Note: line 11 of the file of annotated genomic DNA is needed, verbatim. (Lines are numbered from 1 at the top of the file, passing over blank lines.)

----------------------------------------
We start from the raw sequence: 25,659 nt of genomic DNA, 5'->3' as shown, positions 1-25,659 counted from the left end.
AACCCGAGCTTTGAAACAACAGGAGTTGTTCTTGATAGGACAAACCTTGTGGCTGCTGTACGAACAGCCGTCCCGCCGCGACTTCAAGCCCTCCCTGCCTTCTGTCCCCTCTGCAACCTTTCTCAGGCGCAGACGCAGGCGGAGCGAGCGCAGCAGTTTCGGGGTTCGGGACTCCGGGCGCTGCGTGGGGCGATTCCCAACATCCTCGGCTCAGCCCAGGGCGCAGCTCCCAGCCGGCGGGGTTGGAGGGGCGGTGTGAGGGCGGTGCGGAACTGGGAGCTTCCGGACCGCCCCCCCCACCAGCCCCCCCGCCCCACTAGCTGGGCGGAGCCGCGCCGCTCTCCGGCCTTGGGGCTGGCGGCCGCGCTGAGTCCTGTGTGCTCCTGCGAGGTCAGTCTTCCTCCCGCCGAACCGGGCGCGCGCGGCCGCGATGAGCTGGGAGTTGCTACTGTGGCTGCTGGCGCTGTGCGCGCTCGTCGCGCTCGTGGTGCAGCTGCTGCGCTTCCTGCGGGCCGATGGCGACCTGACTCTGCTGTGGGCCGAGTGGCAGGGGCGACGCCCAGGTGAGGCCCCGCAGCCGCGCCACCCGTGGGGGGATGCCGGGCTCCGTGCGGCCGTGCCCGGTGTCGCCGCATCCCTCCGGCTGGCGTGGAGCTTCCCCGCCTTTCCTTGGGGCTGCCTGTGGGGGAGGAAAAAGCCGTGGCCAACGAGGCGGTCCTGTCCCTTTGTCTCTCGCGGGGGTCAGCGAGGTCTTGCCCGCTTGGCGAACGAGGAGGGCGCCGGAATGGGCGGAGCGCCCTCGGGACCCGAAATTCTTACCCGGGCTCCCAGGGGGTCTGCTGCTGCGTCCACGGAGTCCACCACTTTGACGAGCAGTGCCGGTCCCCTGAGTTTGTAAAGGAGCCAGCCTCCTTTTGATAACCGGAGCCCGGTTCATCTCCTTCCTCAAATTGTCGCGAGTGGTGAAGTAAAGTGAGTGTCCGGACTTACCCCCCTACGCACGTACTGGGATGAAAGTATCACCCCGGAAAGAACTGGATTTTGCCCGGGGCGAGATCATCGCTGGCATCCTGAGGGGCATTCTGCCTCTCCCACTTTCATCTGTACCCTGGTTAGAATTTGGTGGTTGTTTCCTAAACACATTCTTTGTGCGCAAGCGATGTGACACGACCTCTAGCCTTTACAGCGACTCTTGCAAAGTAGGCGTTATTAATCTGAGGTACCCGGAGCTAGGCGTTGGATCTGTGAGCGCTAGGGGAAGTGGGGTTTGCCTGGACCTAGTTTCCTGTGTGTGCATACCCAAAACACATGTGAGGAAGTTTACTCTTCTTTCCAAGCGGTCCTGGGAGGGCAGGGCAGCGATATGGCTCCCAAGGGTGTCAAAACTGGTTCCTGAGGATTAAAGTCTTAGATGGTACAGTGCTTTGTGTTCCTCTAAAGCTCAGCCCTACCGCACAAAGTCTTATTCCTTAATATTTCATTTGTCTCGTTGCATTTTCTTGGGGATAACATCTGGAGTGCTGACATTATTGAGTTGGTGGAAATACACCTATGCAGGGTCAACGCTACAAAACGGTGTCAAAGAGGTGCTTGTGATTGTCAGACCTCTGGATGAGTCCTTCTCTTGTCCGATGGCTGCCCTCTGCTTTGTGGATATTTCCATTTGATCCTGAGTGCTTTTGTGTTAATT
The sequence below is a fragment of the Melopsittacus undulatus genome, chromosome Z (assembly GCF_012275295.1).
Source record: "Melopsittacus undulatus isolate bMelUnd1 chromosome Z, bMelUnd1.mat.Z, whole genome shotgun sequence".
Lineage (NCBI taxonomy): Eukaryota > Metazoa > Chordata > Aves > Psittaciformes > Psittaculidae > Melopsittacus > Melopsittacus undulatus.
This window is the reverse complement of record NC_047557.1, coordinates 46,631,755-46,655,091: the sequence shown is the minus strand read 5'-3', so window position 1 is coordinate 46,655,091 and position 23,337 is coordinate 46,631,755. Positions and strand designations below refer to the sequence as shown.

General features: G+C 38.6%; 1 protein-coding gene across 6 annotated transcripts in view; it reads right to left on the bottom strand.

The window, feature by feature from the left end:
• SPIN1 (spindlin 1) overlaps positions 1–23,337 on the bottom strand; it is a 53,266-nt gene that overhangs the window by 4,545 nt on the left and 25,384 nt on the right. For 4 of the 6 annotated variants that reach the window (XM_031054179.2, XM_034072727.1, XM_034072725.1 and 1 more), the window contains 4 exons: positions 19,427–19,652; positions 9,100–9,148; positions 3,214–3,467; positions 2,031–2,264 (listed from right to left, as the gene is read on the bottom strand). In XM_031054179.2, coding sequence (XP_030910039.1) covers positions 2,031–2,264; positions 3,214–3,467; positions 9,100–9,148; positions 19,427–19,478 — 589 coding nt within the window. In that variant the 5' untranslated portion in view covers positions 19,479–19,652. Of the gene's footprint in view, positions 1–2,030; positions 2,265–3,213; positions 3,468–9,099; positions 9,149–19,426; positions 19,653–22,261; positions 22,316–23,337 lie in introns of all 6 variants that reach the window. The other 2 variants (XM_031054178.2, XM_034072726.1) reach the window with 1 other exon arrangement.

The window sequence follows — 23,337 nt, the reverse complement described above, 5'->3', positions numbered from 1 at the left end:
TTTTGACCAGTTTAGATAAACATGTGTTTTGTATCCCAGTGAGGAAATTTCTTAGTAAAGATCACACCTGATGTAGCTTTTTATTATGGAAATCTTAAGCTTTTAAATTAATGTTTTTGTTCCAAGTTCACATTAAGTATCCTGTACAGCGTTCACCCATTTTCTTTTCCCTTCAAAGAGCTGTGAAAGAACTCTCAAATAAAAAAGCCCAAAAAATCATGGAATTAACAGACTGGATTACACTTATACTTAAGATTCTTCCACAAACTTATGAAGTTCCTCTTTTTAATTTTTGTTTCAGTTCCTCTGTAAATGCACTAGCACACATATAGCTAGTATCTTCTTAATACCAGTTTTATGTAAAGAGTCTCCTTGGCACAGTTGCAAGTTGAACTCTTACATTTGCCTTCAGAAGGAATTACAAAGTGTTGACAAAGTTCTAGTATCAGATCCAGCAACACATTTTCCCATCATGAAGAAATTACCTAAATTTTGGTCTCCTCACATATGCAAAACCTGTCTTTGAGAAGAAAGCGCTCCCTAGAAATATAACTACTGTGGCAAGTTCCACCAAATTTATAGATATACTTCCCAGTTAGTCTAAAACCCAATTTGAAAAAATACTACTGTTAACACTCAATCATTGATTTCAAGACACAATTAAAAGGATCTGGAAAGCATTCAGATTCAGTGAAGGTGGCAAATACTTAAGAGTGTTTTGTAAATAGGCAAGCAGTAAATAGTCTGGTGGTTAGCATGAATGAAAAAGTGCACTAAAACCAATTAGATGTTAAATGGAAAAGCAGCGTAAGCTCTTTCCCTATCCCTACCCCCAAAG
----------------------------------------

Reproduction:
TTTTGACCAGTTTAGATAAACATGTGTTTTGTATCCCAGTGAGGAAATTTCTTAGTAAAGATCACACCTGATGTAGCTTTTTATTATGGAAATCTTAAGCTTTTAAATTAATGTTTTTGTTCCAAGTTCACATTAAGTATCCTGTACAGCGTTCACCCATTTTCTTTTCCCTTCAAAGAGCTGTGAAAGAACTCTCAAATAAAAAAGCCCAAAAAATCATGGAATTAACAGACTGGATTACACTTATACTTAAGATTCTTCCACAAACTTATGAAGTTCCTCTTTTTAATTTTTGTTTCAGTTCCTCTGTAAATGCACTAGCACACATATAGCTAGTATCTTCTTAATACCAGTTTTATGTAAAGAGTCTCCTTGGCACAGTTGCAAGTTGAACTCTTACATTTGCCTTCAGAAGGAATTACAAAGTGTTGACAAAGTTCTAGTATCAGATCCAGCAACACATTTTCCCATCATGAAGAAATTACCTAAATTTTGGTCTCCTCACATATGCAAAACCTGTCTTTGAGAAGAAAGCGCTCCCTAGAAATATAACTACTGTGGCAAGTTCCACCAAATTTATAGATATACTTCCCAGTTAGTCTAAAACCCAATTTGAAAAAATACTACTGTTAACACTCAATCATTGATTTCAAGACACAATTAAAAGGATCTGGAAAGCATTCAGATTCAGTGAAGGTGGCAAATACTTAAGAGTGTTTTGTAAATAGGCAAGCAGTAAATAGTCTGGTGGTTAGCATGAATGAAAAAGTGCACTAAAACCAATTAGATGTTAAATGGAAAAGCAGCGTAAGCTCTTTCCCTATCCCTACCCCCAAAG